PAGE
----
Great and justified is the fear of dangers that could befall us on the road; even more so is the fear of risking commitment. We can never fully assess the courage it costs to overcome that double fear by faith. We overcome by joining the daring of the wanderer to the daring of the settler, and that gives us the courage of a pilgrim. The compulsive settler within us dares to be committed, but fears being on the road. The aimless wanderer within us dares to be on the road, but fears being committed. Only the pilgrim within us overcomes that polarization. The pilgrim knows that each step on the road may prove to be the goal, yet the goal may prove to have been but one step on the road. This keeps the pilgrim open for surprise. Hope is openness for surprise. Hope is the virtue of the pilgrim.
Leo Tolstoy tells the story of two old men, Russian peasants, who go on a pilgrimage to Jerusalem. For many weeks they walk together from village to village, making their way toward the Black Sea, where they expect to take a ship for the Holy Land. But before they reach the seaport, they get separated. While one of them stops at a cottage to get a drink of water, the other one walks ahead for a while, then sits down in the shade, and soon falls asleep. When he wakes up he wonders: “Is my friend still behind me? No, he must have passed by while I was sleeping here.” Hoping to catch up with his fellow pilgrim, he walks on. “At least while waiting for a ship we shall meet again,” he thinks. But in the harbor there is no trace of his friend. He waits for days, but then sails for the Holy Land alone.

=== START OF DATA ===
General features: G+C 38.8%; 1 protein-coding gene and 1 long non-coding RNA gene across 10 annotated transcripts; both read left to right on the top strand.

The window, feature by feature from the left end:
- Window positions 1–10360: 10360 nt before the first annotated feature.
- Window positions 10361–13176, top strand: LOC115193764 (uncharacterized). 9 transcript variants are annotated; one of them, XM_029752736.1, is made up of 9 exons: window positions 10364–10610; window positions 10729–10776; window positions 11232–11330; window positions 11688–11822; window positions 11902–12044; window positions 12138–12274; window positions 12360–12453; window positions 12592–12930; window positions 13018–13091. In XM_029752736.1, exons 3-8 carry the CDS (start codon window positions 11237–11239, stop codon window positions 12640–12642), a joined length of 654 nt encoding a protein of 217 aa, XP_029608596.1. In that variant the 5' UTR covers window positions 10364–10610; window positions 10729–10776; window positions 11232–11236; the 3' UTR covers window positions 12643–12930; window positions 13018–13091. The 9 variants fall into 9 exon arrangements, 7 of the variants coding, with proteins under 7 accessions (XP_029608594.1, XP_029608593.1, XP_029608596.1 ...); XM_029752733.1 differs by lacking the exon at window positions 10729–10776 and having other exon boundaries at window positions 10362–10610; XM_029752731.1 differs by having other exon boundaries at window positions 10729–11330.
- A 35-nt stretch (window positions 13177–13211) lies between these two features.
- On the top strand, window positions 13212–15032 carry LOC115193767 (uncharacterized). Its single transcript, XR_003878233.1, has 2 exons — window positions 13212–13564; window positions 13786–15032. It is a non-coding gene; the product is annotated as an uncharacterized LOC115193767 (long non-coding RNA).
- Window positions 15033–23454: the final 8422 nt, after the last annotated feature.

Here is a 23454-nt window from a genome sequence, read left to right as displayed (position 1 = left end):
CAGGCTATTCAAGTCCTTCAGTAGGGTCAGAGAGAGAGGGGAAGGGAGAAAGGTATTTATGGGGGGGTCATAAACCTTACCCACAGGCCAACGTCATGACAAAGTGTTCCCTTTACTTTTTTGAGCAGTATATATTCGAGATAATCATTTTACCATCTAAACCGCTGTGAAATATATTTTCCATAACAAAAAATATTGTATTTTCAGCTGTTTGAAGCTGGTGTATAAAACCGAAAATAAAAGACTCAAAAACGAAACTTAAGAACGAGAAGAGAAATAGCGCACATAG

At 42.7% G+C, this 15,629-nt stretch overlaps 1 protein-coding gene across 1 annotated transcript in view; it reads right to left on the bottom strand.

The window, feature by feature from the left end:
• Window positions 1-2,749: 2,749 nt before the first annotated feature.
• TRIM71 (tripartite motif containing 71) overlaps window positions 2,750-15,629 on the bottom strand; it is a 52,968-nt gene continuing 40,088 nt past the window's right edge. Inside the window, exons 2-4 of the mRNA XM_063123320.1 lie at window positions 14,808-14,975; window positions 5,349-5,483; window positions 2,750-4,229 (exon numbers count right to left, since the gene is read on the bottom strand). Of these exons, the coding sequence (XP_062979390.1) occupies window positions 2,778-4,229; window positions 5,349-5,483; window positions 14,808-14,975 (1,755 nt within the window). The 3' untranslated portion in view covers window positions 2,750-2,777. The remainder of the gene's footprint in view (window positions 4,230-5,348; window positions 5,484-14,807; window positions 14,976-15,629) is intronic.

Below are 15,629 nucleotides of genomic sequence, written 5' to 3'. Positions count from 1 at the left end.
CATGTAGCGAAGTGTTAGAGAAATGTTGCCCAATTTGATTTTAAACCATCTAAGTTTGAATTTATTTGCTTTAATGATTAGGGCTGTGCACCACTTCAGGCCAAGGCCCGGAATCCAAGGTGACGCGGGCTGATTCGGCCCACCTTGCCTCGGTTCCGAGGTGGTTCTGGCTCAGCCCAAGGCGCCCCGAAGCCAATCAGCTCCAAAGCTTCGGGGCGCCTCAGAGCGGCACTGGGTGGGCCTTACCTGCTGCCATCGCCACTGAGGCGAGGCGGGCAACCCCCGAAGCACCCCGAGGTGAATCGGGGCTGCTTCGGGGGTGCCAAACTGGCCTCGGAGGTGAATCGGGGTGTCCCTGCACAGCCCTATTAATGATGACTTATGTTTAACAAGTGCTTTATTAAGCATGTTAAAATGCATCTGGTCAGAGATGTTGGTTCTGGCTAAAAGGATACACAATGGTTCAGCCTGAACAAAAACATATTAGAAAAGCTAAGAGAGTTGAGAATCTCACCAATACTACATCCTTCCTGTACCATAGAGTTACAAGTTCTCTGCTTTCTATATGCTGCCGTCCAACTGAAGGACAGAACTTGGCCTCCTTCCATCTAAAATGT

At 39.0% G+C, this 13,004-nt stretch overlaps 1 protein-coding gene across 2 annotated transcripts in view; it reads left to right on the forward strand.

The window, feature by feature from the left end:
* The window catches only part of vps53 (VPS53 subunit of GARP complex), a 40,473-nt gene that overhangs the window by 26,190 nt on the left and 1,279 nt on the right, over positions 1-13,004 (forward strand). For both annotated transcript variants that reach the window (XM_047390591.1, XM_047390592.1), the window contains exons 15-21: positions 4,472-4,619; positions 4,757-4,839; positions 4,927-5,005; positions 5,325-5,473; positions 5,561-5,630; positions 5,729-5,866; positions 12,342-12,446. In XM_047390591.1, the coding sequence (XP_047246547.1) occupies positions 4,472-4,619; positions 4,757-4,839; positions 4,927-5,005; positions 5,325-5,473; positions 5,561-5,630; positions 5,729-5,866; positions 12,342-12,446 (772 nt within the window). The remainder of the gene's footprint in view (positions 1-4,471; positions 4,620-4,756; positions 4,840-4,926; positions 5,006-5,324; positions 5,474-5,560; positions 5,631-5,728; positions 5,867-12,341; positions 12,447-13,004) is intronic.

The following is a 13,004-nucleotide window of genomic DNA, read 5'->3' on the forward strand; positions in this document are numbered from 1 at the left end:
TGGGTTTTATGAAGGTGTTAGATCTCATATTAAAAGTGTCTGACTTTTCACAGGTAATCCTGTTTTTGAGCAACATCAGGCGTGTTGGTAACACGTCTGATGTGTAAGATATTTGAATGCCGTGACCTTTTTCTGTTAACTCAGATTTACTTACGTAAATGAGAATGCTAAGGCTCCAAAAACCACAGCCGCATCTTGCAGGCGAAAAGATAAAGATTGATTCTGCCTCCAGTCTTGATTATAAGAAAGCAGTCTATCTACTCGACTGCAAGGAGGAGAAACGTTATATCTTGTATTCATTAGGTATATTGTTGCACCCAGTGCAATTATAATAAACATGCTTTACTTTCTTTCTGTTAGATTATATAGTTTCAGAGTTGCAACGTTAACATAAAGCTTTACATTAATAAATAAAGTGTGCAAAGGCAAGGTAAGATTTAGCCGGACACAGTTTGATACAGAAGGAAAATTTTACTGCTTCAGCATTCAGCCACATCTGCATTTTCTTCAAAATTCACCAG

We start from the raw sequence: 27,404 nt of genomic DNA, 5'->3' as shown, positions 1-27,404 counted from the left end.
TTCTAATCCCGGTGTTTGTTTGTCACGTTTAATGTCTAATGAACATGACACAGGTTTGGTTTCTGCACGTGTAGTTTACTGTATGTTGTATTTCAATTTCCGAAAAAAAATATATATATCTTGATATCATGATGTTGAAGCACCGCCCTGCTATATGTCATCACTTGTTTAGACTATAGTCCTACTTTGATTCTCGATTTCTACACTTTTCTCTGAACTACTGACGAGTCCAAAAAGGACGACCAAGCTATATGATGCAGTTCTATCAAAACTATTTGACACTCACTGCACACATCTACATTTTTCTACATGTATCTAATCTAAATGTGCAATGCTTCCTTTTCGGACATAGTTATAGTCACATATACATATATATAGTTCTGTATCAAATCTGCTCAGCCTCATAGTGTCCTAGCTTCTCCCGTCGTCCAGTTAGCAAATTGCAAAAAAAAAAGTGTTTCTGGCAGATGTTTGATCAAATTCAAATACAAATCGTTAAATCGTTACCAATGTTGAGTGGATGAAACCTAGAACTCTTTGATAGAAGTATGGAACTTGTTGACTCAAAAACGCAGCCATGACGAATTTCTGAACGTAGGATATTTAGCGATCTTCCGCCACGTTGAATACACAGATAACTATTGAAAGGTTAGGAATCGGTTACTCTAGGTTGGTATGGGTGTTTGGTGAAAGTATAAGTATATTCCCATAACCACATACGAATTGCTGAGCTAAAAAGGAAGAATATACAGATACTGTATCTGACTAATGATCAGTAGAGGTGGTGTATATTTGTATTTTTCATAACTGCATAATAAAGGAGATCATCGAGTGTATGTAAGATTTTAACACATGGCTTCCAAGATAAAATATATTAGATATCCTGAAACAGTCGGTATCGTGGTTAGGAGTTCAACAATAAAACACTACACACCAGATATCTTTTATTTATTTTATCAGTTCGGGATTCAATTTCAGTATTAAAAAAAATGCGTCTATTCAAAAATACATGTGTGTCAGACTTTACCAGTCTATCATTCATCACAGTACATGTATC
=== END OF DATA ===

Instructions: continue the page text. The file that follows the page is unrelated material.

Only in Jerusalem does our pilgrim catch up with the other one. He sees him up near the altar, but before he can push his way through the crowd of pilgrims, he loses his friend again. He asks for him, but no one knows where he is staying. Once more he sees him in the crowd, and a third time, close to the holy places than he can get. He never catches up with him though, and when it is time to leave Jerusalem, he must set out on his journey home alone.
Many months later he returns to the village where their pilgrimage began. And there is his lost travel companion. He had not been to Jerusalem – not in his body at least. What he found in that cottage where he stopped for water was a whole family at the point of death. They were poor and in debt, sick, famished, and too weak even to fetch water for themselves. Compassion overwhelmed him. He went to bring them water, bought food, and nursed them back to health. Each day he thought, “Tomorrow I will continue my pilgrimage.” But after he helped them pay their debts, he was left with just enough money to return home. On hearing this side of the story, the old man who saw his fellow pilgrim in Jerusalem could not help wondering which of them had reached the true goal of their pilgrimage.